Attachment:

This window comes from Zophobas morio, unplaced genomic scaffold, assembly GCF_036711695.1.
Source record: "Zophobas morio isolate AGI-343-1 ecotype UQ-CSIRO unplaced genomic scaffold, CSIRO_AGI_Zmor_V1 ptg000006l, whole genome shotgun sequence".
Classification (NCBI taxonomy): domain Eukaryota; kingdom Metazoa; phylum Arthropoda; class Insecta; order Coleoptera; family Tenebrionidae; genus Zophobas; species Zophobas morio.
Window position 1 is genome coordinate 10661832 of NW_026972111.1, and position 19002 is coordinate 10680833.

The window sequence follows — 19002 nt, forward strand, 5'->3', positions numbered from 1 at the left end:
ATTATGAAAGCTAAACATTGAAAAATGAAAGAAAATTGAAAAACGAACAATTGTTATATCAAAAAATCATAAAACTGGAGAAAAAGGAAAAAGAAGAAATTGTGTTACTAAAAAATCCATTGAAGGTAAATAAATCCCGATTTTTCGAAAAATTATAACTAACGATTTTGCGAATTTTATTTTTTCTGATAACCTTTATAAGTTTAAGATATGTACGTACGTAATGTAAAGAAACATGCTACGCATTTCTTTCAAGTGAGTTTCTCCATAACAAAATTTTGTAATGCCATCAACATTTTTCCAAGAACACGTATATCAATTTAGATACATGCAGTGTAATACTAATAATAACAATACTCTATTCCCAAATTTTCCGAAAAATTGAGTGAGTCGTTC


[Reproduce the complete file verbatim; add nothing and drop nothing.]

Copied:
This window comes from Zophobas morio, unplaced genomic scaffold, assembly GCF_036711695.1.
Source record: "Zophobas morio isolate AGI-343-1 ecotype UQ-CSIRO unplaced genomic scaffold, CSIRO_AGI_Zmor_V1 ptg000006l, whole genome shotgun sequence".
Classification (NCBI taxonomy): domain Eukaryota; kingdom Metazoa; phylum Arthropoda; class Insecta; order Coleoptera; family Tenebrionidae; genus Zophobas; species Zophobas morio.
Window position 1 is genome coordinate 10661832 of NW_026972111.1, and position 19002 is coordinate 10680833.

The window sequence follows — 19002 nt, forward strand, 5'->3', positions numbered from 1 at the left end:
ATTATGAAAGCTAAACATTGAAAAATGAAAGAAAATTGAAAAACGAACAATTGTTATATCAAAAAATCATAAAACTGGAGAAAAAGGAAAAAGAAGAAATTGTGTTACTAAAAAATCCATTGAAGGTAAATAAATCCCGATTTTTCGAAAAATTATAACTAACGATTTTGCGAATTTTATTTTTTCTGATAACCTTTATAAGTTTAAGATATGTACGTACGTAATGTAAAGAAACATGCTACGCATTTCTTTCAAGTGAGTTTCTCCATAACAAAATTTTGTAATGCCATCAACATTTTTCCAAGAACACGTATATCAATTTAGATACATGCAGTGTAATACTAATAATAACAATACTCTATTCCCAAATTTTCCGAAAAATTGAGTGAGTCGTTC